Effective Classroom Rewards

“Never underestimate the power of just noticing…the greatest classroom awards for student effort is a teacher who cares.”

This quote of mine sums up my feelings on the value (or lack of value) of a classroom awards system, or the use of classroom rewards to encourage effort or appropriate behavior.

I touched on this topic briefly in what qualities make a good teacher, where I discussed teachers who buy affection from their students with treats.

Motivated students perform better. Period. And high-level performance is what effective teachers are after; if we are putting in max effort, then we want our students to do the same.

What *Really* Motivates Students?

Here’s the bottom line: Children are not dogs and they should not be conditioned to perform for tangible treats, whether food or pencil erasers or certificates. It doesn’t work in the long-term…or even in the short-term in most cases.

I am certainly not saying that children should not be rewarded – on the contrary, they should be constantly rewarded. It is the nature of the reward that is the key.

NOTE: Treats are sometimes called extrinsic rewards – in essence, motivation from something that is separate from the task itself…vs. feeling good simply from having done a good job.

Stop a moment and think about which approach will bring out your own best effort at your job:

Just say "no"

Just say “no”

A. An M&M, with a promise of an entire Snickers if you earn enough small candies.


B. An unsolicited, out-of-the blue compliment from your boss, who then highlights your contribution at the next staff meeting.

There’s no comparison about what is the better motivator for an adult, and you are fooling yourself if you think that a kid would really, deep down inside, rather have the chocolate. Try highlighting a student’s exemplary work in front of the class and watch that child’s face glow with pride.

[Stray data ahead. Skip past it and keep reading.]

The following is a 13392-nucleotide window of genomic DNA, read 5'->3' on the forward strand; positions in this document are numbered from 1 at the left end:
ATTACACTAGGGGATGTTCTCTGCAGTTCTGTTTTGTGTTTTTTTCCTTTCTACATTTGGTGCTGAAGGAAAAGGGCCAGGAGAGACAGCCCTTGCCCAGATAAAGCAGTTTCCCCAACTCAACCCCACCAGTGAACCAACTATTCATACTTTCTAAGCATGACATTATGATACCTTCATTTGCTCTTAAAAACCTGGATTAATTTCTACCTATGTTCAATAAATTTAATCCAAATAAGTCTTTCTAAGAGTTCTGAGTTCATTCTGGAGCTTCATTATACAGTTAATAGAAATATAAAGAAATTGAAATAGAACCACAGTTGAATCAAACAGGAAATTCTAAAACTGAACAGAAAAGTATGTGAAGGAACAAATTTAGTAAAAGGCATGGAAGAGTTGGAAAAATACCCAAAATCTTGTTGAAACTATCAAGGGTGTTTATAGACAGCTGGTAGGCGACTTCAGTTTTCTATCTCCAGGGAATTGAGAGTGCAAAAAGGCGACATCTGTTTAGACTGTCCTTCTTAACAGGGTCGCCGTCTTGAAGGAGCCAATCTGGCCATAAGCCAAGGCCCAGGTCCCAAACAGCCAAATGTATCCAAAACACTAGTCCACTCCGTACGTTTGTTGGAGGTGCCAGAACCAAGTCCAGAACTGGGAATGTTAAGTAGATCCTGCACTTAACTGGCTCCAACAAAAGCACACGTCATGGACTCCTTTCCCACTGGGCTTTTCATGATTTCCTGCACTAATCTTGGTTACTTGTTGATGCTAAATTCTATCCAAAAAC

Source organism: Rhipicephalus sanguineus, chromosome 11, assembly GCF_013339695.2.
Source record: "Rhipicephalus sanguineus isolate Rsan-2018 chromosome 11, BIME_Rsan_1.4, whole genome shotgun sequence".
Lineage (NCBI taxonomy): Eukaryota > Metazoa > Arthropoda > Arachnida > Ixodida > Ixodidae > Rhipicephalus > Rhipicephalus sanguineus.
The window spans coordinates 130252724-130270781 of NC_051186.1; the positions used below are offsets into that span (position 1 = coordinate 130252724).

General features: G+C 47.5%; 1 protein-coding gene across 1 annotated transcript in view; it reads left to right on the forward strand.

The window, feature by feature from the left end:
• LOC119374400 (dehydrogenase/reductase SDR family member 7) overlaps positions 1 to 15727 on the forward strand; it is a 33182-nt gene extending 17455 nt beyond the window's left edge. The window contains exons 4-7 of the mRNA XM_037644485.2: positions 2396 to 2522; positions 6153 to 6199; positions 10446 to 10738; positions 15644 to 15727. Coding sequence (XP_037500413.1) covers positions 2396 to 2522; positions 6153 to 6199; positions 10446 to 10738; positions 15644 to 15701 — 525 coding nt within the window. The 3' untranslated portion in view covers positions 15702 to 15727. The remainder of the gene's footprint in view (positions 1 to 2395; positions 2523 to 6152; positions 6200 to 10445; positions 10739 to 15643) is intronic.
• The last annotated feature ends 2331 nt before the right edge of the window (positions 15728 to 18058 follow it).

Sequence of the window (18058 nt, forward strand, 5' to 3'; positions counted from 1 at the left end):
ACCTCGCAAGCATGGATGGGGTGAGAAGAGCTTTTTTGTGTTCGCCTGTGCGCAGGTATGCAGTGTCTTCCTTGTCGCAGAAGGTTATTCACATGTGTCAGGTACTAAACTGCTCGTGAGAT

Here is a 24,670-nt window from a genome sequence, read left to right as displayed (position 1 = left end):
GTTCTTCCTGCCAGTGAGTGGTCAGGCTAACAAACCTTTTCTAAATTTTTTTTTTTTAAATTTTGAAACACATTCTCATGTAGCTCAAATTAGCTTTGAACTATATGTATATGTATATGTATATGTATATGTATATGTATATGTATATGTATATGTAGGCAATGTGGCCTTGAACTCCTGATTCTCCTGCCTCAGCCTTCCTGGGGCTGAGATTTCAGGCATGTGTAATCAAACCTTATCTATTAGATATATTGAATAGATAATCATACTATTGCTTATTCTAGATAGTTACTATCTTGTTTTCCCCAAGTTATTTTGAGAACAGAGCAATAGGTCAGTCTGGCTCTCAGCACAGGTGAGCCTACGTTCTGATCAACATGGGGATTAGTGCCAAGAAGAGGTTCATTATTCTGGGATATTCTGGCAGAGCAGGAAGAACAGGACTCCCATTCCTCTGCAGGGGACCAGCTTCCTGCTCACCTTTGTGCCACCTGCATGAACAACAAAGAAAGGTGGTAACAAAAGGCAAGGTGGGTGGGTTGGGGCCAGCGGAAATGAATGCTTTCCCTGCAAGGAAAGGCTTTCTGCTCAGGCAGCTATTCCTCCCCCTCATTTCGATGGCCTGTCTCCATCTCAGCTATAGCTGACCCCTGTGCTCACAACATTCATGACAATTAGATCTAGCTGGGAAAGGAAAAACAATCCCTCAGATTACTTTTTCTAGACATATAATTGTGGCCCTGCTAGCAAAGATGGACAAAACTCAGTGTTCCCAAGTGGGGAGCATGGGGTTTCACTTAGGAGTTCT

Do you get the same reaction from a candy?

The need for appreciation and recognition is a universal human constant that kids feel deep down in their bones, even if they don’t realize it. They want it from their peers, but if they respect the authority figure in their school life (that’s the teacher, by the way), they really want it from them.

Working with your school

Let’s get this straight right away: If your school has a building-wide or classroom awards program, then you must honor it and participate in it. It may be monthly “good citizen” awards, or “most improved” rewards or whatever, but if such a thing exists then you need to administer it fairly and place appropriate importance on the process.

Just don’t assume that this program is all that you need to keep kids motivated and encourage their best effort and behavior.

In general, institutional awards motivate a small percentage of the kids in a school – usually the kids who would be pretty good anyway – and the tangible aspects of the awards are too far in the future to provide the day-to-day incentive to behave or perform.

Don’t reward good behavior with bad food choices